Tonight, on the eve of our first adventure of the summer, I sit here reflecting on what it means to have “adventures”. And how that has changed since having kids. Many, dare I say most, assume that adventures have to stop when kids enter the picture, at least for a while. I used to think that, and initially I mourned the loss of a part of myself. But now, with my oldest just turned three and a baby entering her first summer, I believe kids actually provide more opportunities for adventure. Intrigued? Read on!
To start, let’s define adventure. I will say that I believe the word has gotten overused of late. Everything from climbing Everest to taking the kids to the grocery store is considered an adventure. That’s fine, but it does mean we need to be a bit more specific.
As someone who once quit her comfortable and respectable Washington, DC research job to move to Damascus, Syria (before the war), I am talking about true, “in-over-your-head,” adrenaline rush, “not-sure-how-this-is-going-to-turn-out” adventure. But yet, I’ve never climbed a 14er (or any mountain requiring technical skills of any kind). I’ve never sky dived or ridden a dirt bike. I consider 8 miles to be a longish hike (without kids), and while I work hard to be fit, I’ve never done a Ragnar or even a mud run. Now, I absolutely would do any of these things, and hope that I will in the future. What I am getting at though, is that the term “adventure” is very personal. It depends on your skills, interests, and comfort level. I would say that the vast majority of true adventures in my life have been based around foreign travel — but that’s just me.
So let’s define it. I personally define an adventure as an undertaking that is 1) unique. This means not a lot of people have done it, either because it is rugged or remote, physically and/or mentally challenging, foreign, dangerous, or otherwise weird. Now, the term “lot of people” is also relative. A million people is not a lot if we’re talking about seven billion on the planet. But yes, I am talking about something that is, well, unique. And 2) it means putting yourself out there a bit. This means outside your comfort zone, “in over your head,”… vulnerable in some way. Why is this part of adventure? Because it requires you to react, to think on your feet, to “handle” it. It means you’re not sure how it’s going to turn out. When you combine these two characteristics in one outing or occasion, you usually have a true adventure.
SO WHAT ABOUT THE LITTLE PEOPLE?
So on to the kids part. Yes, having kids, especially young kids, makes it more difficult, to say, climb Kilimanjaro or go trekking in Nepal. It’s harder (though far from impossible) to backpack through Vietnam on a whim. Even a comparatively mild road trip to a National Park in the US requires a lot more planning and coordination. BUT, here’s the thing. When you bring the kids, you don’t need to make it to Everest base camp to have an adventure. Bringing kids to something semi-unique automatically makes it unique because most people DON’T bring the kids. And having them along automatically means you’re putting yourself out there. You absolutely will have to think on your feet and handle situations. Hopefully these situations won’t consist only of temper tantrums!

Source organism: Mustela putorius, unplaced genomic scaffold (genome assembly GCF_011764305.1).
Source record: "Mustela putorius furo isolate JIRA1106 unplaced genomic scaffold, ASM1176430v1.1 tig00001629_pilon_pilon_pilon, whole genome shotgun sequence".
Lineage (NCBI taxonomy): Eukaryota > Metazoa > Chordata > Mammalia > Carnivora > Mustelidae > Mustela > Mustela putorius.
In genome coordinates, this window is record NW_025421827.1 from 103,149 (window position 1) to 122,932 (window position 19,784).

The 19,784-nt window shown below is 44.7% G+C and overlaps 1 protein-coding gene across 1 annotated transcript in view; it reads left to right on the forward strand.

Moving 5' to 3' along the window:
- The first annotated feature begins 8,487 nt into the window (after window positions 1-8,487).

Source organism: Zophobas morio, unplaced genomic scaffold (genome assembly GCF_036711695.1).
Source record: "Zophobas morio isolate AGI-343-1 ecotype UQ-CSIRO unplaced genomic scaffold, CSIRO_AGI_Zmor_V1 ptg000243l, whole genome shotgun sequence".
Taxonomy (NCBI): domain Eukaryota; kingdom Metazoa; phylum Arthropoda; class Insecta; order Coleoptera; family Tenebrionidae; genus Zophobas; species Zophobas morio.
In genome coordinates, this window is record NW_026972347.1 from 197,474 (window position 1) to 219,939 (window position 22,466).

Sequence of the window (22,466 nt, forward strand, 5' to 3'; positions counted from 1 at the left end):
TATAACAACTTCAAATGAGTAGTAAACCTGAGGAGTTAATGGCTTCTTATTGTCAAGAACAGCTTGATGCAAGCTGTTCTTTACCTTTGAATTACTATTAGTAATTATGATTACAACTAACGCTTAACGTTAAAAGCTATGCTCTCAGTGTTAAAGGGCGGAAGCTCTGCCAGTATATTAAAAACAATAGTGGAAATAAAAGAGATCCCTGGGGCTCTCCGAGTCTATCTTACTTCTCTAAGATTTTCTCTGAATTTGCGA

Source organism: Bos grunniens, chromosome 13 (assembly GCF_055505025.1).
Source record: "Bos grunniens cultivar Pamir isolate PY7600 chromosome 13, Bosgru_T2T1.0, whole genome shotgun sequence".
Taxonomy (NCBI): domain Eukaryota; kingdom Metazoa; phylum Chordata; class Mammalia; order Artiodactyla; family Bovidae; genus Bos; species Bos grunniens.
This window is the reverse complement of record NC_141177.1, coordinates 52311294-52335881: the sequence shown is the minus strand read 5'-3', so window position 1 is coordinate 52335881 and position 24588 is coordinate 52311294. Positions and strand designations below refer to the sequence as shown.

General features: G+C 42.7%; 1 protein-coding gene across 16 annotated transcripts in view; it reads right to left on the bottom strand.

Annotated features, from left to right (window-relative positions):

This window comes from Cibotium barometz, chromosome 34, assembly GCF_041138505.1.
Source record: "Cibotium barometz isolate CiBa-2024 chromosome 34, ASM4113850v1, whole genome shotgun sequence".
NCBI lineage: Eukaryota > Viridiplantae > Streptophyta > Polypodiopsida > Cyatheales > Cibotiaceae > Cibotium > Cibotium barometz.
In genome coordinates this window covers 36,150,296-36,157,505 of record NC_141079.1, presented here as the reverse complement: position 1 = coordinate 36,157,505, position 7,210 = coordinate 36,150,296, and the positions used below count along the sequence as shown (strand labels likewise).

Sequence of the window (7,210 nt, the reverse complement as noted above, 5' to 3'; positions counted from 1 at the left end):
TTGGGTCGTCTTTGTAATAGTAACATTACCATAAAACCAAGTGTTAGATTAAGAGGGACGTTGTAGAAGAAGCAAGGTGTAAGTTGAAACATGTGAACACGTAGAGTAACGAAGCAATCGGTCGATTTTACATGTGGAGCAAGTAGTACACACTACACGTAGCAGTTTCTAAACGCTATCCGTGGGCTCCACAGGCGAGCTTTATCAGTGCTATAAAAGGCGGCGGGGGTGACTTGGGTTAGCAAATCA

In other words, getting out and about with your kids unlocks a whole world of adventures that wouldn’t have been adventures if you had gone without them. And most likely, the experience will be all the more epic.
For example, last fall we road tripped to a remote canyon in southern Utah and hiked it with our then two-year-old toddler and three-month-old baby. The hike itself was exceptionally cool, and as mentioned, remote. But it wasn’t super challenging or long. It was bringing the kids that made this trip an adventure. Changing a diaper in a three-foot-wide slot canyon. Watching my son’s face when the kid carrier backpack almost didn’t make it through a very narrow opening. Similarly, we took both kids to Mexico City for vacation. Unique? Not earth shattering, perhaps, but not most people’s first choice. Putting us out there? I would say yes. And while we didn’t stray too far from the common sites, doing it with two very young children made it incredibly cool for us and for them.
Now you might say, “awww… how cute. But that’s not really an adventure.” I hear ya. We’ll be back to crazy travels, and long, hard hikes to challenging summits in short order (like when no one is breastfeeding). But when I pack our stuff to go spend four days exploring in southern Utah, or think about our next international escapade with a preschooler and a baby, I channel the same spirit of adventure that took me all over the Middle East and Europe. I have the same anticipation and excitement. And I have the same joy in doing something cool and off the beaten path — experiencing life! Seeing the world! But now I get to share that with two little people who have come to love the word “vacation.”
So if you’re thinking about doing something a little weird. A little out there. Just do it. Be safe, plan ahead, don’t be stupid, of course. But go. Chances are your soul, and your kids, will thank you.
PS — This article is part 2 of our “Travel with Kids” series:
Part 1 — “Best Of”: Awesome Hacks for Stress-Free Travel with Kids
Part 3 — Choosing the Best Stroller for Your Trip
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